Tormented family relationships stem from a number of occurrences. Jealousy, death, abuse, and many other factors can stress relationships to the point of demise. They can often originate from an individual’s character and personality, or further affect it. Much of Lawrence’s writing contains the common theme of tormented family relationships. This theme can be seen in the short story The Rocking-Horse Winner through: “the terrible mother” Hester, “the anti-wise man” Oscar Cresswell, and “the sacrificial scapegoat” Paul.
Hester is portrayed as cold and shallow, accurately demonstrating the terrible mother archetype. Thus, she is a perfect example of the theme of tormented family relationships, present in the short story The Rocking-Horse Winner. When the authour describes what, “Everyone else said of her: ‘She is such a good mother. She adores her children.’ Only she knew herself and her children themselves this was not so” (Lawrence 19). Hester’s character is simply more concerned with wealth and her social image than her own children. She is very corrupted by society, and what society thinks of her. As a result of this, she neglects her children, and pays little attention to their needs. Hester proves to fit the terrible mother archetype, and this shows the present theme of tormented family relationships.
Also, Hester’s brother, Oscar Cresswell, advances the theme of tormented relationships by portraying the “anti-old man” archetype. It is evident that jealousy and family issues are present based on Oscar’s relationships with both his nephew Paul, and his sister Hester. The authour explains, “The Uncle was delighted to find that his small nephew was posted with all the racing news” (Lawrence 22). Oscar inherited the family fortune, as Hester was left with her husband to depend on. Oscar does make an effort to help Hester’s financial situation, although he is also very concerned with wealth and social status, neglecting to realize the near trouble Paul is faced with. Oscar uses his nephew, by exploiting Paul’s “gift” for his own personal wealth, while Hester is struggling to meet her own desires. Oscar is portrayed as the opposite of a saviour, and more as a selfish man. This character archetype further proves the theme of tormented family relationships in the story.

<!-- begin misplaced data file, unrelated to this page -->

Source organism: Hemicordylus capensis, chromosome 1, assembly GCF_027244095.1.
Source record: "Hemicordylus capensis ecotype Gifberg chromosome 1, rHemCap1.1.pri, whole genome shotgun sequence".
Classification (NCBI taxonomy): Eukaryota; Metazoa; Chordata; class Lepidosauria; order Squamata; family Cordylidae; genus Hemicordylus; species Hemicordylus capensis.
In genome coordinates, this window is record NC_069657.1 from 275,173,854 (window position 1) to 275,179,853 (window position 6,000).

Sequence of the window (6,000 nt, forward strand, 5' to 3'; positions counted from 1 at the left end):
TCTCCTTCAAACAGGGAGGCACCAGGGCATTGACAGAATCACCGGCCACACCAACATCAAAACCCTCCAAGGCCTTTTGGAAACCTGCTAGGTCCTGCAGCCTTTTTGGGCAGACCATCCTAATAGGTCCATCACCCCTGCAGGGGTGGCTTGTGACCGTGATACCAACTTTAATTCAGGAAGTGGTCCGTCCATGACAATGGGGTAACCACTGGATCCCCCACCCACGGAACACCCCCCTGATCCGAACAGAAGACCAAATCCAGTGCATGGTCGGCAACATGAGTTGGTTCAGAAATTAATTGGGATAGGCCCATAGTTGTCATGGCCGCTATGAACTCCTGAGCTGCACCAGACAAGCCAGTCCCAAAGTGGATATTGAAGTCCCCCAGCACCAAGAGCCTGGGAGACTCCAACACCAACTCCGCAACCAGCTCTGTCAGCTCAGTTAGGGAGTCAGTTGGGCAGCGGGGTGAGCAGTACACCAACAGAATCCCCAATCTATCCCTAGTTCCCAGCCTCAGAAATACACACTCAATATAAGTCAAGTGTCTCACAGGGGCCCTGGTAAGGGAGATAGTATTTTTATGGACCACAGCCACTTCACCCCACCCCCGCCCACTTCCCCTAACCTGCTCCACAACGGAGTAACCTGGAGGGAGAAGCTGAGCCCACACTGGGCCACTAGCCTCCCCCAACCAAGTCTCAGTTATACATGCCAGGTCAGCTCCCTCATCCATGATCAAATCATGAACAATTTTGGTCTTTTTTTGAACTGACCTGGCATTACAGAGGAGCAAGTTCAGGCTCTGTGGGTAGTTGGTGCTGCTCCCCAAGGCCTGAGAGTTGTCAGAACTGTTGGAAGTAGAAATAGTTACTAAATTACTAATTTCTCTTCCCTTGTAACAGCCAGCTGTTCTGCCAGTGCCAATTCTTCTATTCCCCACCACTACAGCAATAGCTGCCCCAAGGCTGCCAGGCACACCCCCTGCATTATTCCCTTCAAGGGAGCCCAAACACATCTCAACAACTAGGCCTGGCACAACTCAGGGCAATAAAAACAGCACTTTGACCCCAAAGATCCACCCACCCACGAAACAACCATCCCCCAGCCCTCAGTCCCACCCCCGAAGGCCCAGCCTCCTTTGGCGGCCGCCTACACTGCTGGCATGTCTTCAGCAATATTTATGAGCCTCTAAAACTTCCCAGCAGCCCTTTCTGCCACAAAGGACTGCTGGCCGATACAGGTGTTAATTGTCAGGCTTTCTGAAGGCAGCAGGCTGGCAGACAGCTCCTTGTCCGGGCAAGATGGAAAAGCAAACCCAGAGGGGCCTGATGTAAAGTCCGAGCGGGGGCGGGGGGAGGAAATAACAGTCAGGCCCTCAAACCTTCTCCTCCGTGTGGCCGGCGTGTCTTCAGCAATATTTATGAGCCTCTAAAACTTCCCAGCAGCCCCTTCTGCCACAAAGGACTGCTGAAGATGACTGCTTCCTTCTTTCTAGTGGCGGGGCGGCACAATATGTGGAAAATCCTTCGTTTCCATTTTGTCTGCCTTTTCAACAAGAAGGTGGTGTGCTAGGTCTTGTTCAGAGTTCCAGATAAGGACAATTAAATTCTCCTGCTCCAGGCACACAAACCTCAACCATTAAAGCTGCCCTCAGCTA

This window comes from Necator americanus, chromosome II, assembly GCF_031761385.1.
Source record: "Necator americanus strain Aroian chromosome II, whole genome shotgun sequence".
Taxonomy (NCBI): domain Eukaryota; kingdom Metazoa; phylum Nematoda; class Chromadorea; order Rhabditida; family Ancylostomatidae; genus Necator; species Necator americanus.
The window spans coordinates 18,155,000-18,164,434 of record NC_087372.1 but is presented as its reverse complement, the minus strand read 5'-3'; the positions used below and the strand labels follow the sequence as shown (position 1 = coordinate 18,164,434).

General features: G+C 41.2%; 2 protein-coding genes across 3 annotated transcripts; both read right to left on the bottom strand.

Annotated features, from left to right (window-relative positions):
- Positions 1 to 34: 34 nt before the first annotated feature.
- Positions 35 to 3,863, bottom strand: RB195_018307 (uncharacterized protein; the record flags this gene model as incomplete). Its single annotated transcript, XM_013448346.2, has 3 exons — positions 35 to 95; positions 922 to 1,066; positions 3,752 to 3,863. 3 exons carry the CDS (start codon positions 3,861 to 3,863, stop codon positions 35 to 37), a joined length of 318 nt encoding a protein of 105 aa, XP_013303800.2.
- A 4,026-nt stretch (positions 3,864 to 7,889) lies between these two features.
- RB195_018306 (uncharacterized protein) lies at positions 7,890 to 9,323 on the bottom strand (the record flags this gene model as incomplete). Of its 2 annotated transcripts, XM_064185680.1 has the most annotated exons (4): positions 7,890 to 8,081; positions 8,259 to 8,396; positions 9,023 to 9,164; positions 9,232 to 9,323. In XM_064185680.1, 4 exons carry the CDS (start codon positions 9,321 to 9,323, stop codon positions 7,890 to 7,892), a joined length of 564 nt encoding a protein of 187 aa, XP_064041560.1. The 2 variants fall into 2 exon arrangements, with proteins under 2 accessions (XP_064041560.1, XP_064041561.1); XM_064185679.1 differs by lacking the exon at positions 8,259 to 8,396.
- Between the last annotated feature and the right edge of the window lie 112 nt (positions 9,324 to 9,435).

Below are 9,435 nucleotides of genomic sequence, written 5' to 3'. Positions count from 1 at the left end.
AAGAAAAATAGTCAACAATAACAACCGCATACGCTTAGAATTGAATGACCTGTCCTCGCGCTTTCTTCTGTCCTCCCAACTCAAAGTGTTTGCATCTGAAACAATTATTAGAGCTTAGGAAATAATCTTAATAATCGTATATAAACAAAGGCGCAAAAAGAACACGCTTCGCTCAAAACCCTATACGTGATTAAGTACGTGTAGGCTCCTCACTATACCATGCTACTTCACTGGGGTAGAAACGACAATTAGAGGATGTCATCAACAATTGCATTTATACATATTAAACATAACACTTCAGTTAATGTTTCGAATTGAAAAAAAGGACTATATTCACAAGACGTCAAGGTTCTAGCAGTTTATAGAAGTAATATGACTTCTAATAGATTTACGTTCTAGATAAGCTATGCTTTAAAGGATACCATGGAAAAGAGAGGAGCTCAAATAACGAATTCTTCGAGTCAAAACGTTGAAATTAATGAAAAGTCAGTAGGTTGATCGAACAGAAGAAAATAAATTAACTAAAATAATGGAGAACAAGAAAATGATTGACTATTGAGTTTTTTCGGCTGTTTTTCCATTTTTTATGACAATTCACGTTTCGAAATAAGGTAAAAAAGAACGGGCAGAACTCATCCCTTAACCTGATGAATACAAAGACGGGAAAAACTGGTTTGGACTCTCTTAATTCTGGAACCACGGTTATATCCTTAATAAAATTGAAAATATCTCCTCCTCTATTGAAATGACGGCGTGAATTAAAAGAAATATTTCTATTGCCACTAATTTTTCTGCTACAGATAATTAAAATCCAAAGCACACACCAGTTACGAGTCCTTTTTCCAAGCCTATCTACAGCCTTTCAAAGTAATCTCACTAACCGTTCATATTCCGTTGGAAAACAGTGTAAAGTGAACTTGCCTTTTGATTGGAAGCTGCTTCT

As well, Paul, Hester’s son and Oscar’s nephew, is the young protagonist, who is searching for “luck”, but proves to be the “sacrificial scapegoat”, further proving the present theme. Neglected by his own mother, Paul is desperately trying to get her approval and her love. This is shown in the short story when Paul asks, “Do you think I’m lucky mother? I knew Malabar, didn’t I? Over eighty thousand pounds! I call that lucky, don’t you mother” (Lawrence 33)? Even on Paul’s deathbed, he is desperately scrambling to finally get his mother’s approval. His luck ran out, and his quest as a hero was not fulfilled. Paul simply wanted to be enough for his mother. To finally prove himself, and win her love. His character can be classified as the “sacrificial scapegoat” archetype. Paul’s desperate attempt for his mother’s love proves the theme of tormented family relationships present in this story.
Through the character archetypes of Hester, Paul, and Oscar Cresswell, the theme of tormented family relationships is proved to be shown in many aspects of the short story The Rocking-Horse Winner. Hester’s lack of care and compassion towards her children, Oscar’s greed, and Paul’s desperate attempt to prove himself to his mother, are only a few examples of this clear theme. This theme is not only present in the story, but in the lives of many. These tormented family relationships are often looked over, rather than interpreted as a part of an individual’s personality.
Courtney from Study Moose
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